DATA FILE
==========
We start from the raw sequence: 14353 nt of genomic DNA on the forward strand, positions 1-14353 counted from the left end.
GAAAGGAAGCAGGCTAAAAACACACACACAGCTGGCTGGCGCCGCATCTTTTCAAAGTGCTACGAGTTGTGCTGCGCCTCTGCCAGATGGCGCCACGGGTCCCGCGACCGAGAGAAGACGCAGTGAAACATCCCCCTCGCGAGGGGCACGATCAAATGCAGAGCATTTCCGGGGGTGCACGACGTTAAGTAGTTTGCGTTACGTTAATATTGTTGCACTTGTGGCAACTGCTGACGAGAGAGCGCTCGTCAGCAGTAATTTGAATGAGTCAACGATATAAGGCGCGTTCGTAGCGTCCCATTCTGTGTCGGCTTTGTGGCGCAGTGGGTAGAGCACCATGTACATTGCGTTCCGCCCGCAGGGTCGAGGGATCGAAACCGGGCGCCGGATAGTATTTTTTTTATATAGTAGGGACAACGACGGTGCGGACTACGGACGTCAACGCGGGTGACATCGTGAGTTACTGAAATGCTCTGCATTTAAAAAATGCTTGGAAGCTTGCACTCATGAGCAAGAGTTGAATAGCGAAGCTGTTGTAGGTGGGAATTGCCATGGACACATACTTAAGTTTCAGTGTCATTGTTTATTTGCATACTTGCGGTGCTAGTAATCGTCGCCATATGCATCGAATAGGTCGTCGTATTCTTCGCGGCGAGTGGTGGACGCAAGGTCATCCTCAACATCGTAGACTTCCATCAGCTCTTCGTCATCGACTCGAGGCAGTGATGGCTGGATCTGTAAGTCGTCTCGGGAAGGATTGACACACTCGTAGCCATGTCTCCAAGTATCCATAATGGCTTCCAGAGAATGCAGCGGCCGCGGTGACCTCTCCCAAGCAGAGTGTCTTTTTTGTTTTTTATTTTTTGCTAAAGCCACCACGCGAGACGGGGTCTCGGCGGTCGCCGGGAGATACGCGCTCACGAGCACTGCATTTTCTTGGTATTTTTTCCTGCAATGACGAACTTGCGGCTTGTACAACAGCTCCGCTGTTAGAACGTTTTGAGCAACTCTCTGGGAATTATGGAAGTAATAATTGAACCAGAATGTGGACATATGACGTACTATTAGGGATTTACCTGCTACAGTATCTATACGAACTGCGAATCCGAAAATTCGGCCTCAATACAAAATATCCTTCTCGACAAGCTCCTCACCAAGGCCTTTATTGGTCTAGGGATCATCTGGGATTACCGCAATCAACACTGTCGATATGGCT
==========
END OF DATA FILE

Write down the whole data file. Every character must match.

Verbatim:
We start from the raw sequence: 14353 nt of genomic DNA on the forward strand, positions 1-14353 counted from the left end.
GAAAGGAAGCAGGCTAAAAACACACACACAGCTGGCTGGCGCCGCATCTTTTCAAAGTGCTACGAGTTGTGCTGCGCCTCTGCCAGATGGCGCCACGGGTCCCGCGACCGAGAGAAGACGCAGTGAAACATCCCCCTCGCGAGGGGCACGATCAAATGCAGAGCATTTCCGGGGGTGCACGACGTTAAGTAGTTTGCGTTACGTTAATATTGTTGCACTTGTGGCAACTGCTGACGAGAGAGCGCTCGTCAGCAGTAATTTGAATGAGTCAACGATATAAGGCGCGTTCGTAGCGTCCCATTCTGTGTCGGCTTTGTGGCGCAGTGGGTAGAGCACCATGTACATTGCGTTCCGCCCGCAGGGTCGAGGGATCGAAACCGGGCGCCGGATAGTATTTTTTTTATATAGTAGGGACAACGACGGTGCGGACTACGGACGTCAACGCGGGTGACATCGTGAGTTACTGAAATGCTCTGCATTTAAAAAATGCTTGGAAGCTTGCACTCATGAGCAAGAGTTGAATAGCGAAGCTGTTGTAGGTGGGAATTGCCATGGACACATACTTAAGTTTCAGTGTCATTGTTTATTTGCATACTTGCGGTGCTAGTAATCGTCGCCATATGCATCGAATAGGTCGTCGTATTCTTCGCGGCGAGTGGTGGACGCAAGGTCATCCTCAACATCGTAGACTTCCATCAGCTCTTCGTCATCGACTCGAGGCAGTGATGGCTGGATCTGTAAGTCGTCTCGGGAAGGATTGACACACTCGTAGCCATGTCTCCAAGTATCCATAATGGCTTCCAGAGAATGCAGCGGCCGCGGTGACCTCTCCCAAGCAGAGTGTCTTTTTTGTTTTTTATTTTTTGCTAAAGCCACCACGCGAGACGGGGTCTCGGCGGTCGCCGGGAGATACGCGCTCACGAGCACTGCATTTTCTTGGTATTTTTTCCTGCAATGACGAACTTGCGGCTTGTACAACAGCTCCGCTGTTAGAACGTTTTGAGCAACTCTCTGGGAATTATGGAAGTAATAATTGAACCAGAATGTGGACATATGACGTACTATTAGGGATTTACCTGCTACAGTATCTATACGAACTGCGAATCCGAAAATTCGGCCTCAATACAAAATATCCTTCTCGACAAGCTCCTCACCAAGGCCTTTATTGGTCTAGGGATCATCTGGGATTACCGCAATCAACACTGTCGATATGGCT